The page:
The Anxiety Sensitivity Index-3 (ASI-3; Taylor et al. 2007) is an 18-item self-report measure of the fear of the consequences associated with anxiety related symptoms. Participants rated items related to fears of physical, cognitive, and social consequences due to anxiety-related symptoms on a 5-point Likert-type scale ranging from 0 (very little) to 4 (very much). As this is the first study to examine the role of anxiety sensitivity in terms of mental health and perceived stress during the ongoing COVID-19 pandemic, the total score was used rather than the subscales in order to establish the relevance of examining ASI as an individual difference factor in the current model. In past work, the ASI-3 has demonstrated strong psychometric properties (Taylor et al. 2007). The ASI-3 total score was used as an independent variable and demonstrated excellent internal consistency (α = .96) in the current study.
Perceived Stress Scale Due to COVID-19 (PSS COVID-19
Perceived stress as it relates to the COVID-19 pandemic was measures with a 10-item measure adapted from the Perceived Stress Scale-10 item version (PSS-10; Cohen and Williamson 1988). Participants were asked to rate the extent to which they perceived they experienced stress related to the COVID-19 pandemic on a 5-point Likert scale ranging from 0 (never) to 4 (very often). In the current study, this measure was used as an independent variable and demonstrated good internal consistency (α = .83).
Overall Anxiety Severity and Impairment Scale (OASIS)
The Overall Anxiety Severity and Impairment Scale (OASIS; Norman et al. 2006) is a 5-item self-report measure of past-week anxiety symptoms. Items are rated on a 5-point Likert-type scale ranging from 0 to 4. In the current study, the total score demonstrated excellent internal consistency (α = .91). The OASIS total score was used as a criterion variable in the current study.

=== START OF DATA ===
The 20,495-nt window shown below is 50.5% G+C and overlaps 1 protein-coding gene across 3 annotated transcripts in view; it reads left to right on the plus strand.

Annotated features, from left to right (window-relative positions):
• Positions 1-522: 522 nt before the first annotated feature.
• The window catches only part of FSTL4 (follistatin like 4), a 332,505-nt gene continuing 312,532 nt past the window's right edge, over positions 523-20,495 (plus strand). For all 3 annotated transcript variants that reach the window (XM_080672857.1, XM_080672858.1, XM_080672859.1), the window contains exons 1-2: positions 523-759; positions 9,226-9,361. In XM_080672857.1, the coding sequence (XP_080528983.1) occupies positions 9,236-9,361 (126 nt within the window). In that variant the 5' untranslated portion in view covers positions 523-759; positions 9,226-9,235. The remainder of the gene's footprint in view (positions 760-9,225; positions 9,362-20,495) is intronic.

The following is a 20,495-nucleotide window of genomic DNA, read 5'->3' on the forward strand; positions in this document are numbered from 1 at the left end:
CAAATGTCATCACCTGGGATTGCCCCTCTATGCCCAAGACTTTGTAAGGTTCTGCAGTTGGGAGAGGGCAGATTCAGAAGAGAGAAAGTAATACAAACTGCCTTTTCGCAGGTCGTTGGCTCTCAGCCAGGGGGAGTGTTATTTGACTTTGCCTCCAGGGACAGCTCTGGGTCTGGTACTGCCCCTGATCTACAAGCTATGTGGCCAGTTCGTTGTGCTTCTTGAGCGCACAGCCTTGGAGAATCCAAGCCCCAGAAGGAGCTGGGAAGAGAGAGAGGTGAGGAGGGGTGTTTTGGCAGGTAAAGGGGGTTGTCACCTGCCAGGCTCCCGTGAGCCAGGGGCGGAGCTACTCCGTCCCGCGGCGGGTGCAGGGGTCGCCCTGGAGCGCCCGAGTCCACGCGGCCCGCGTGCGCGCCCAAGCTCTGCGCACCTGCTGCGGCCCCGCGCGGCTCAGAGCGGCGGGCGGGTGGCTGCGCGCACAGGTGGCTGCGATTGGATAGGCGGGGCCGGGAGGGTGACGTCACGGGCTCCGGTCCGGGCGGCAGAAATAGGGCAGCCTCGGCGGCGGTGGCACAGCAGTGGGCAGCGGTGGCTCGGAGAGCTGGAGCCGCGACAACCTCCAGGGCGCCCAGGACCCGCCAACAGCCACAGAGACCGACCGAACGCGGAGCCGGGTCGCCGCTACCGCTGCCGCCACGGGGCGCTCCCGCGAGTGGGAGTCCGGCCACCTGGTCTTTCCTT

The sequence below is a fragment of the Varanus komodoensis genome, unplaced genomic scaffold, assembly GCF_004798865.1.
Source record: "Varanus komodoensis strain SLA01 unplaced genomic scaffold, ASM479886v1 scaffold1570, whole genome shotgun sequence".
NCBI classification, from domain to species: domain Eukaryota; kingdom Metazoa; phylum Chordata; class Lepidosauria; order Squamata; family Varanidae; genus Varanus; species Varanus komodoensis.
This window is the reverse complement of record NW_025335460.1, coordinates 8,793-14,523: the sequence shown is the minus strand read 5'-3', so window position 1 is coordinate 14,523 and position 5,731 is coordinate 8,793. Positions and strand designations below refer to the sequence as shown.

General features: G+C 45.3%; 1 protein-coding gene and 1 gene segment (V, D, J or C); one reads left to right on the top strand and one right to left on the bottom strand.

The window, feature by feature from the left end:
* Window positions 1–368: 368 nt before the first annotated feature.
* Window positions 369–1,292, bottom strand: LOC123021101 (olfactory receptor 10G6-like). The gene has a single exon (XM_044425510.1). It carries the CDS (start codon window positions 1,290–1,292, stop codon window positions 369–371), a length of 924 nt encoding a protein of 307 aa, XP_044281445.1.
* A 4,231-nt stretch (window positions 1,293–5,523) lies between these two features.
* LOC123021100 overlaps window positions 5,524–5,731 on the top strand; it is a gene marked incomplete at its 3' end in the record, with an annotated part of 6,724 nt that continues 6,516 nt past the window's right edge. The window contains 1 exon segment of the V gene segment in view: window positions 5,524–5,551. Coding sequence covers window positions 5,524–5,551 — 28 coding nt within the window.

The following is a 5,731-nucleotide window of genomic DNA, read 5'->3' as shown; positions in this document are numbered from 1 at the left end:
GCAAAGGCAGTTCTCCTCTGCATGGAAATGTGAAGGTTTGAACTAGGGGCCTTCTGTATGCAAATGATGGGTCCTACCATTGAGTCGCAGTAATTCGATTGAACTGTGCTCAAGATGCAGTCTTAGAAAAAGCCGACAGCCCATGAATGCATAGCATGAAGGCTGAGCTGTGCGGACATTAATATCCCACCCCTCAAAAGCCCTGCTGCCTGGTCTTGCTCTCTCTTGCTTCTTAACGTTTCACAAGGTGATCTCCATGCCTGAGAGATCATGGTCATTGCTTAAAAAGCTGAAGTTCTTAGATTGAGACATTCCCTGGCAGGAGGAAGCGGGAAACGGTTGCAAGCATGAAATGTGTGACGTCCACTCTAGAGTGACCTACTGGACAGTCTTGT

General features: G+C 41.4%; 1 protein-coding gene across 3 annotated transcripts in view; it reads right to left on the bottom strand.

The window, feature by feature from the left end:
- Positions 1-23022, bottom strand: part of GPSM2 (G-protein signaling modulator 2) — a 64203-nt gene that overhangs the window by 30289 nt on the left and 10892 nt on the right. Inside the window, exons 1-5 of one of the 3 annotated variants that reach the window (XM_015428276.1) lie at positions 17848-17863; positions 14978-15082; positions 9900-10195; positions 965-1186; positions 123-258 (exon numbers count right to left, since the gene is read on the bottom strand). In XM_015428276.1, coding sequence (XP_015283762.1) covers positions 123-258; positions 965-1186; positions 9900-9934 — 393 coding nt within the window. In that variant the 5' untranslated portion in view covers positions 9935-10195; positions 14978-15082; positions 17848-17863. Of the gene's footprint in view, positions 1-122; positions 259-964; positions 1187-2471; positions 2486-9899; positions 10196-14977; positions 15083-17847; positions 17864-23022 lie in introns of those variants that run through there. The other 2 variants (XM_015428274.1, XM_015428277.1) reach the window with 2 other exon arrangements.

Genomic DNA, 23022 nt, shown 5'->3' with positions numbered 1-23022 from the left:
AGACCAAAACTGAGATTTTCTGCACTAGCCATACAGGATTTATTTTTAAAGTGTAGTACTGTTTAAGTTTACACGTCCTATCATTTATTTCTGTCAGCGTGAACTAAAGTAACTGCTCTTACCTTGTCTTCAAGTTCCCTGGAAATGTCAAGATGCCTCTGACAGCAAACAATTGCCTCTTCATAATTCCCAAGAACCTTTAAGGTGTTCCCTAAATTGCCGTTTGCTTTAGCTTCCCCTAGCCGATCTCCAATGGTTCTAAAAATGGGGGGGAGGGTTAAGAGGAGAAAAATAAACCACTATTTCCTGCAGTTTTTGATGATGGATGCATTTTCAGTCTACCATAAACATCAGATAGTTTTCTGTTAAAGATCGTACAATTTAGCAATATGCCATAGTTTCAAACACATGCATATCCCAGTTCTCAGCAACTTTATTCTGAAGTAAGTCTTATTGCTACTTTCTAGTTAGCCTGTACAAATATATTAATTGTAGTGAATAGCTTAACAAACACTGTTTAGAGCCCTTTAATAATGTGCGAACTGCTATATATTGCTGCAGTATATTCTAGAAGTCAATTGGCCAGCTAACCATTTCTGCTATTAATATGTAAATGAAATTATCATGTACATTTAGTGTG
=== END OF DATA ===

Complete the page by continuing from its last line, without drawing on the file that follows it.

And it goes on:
Panic Disorder Severity Scale (PDSS)
The Panic Disorder Severity Scale (PDSS; Shear et al. 1997) is a 7-item self-report measure of anxious arousal symptom severity. Respondents were asked to rate each item from 0 to 4. The PDSS had demonstrated acceptable psychometric properties in past work (Wuyek et al. 2011). In the current sample, the PDSS total score demonstrated excellent internal consistency (α = .96). In the current study, the PDSS total score was used as a criterion variable.
Work and Social Adjustment Scale (WSAS)
The Work and Social Adjustment Scale (WSAS; Mundt et al. 2002) is a self-report measure of work- and social-related functional impairment. Items are rated on a 9-point Likert scale ranging from 0 (not at all) to 8 (very severely). The WSAS has exhibited good psychometric properties in past work (Mundt et al. 2002; Pedersen et al. 2017). The WSAS was used as a criterion variable and demonstrated excellent internal consistency (α = .97) in the current study.
Amazon’s MTurk online platform system was utilized to recruit and screen potential participants for inclusion. Extant work has documented the value of this methodological approach (e.g., demographic diversity of samples) relative to other approaches (e.g., undergraduate samples; Behrend et al. 2011; Buhrmester et al. 2018; Burnham et al. 2018). Interested individuals were redirected to Qualtrics, a reliable and valid online survey management system. Participants who provided informed consent were then given the opportunity to complete the entirety of the survey. To ensure the validity of the data, several measures were taken. To be eligible for the study, workers were required to have at least a 95% approval rating (i.e. 95% of prior completed HITs were approved) based on their performance of at least 100 prior HITS. In addition, participants had to pass an attention check by correctly answering at least 3 out of 4 questions (e.g. “Respond to this question by writing the word 'apple' in the blank”, “select ‘true’ for this question”.), which were established a priori. Following completion of the survey, participants were compensated through their MTurk worker account. Data was collected between March 23, 2020 and May 28, 2020. The study protocol was approved by the Institutional Review Board where the study took place.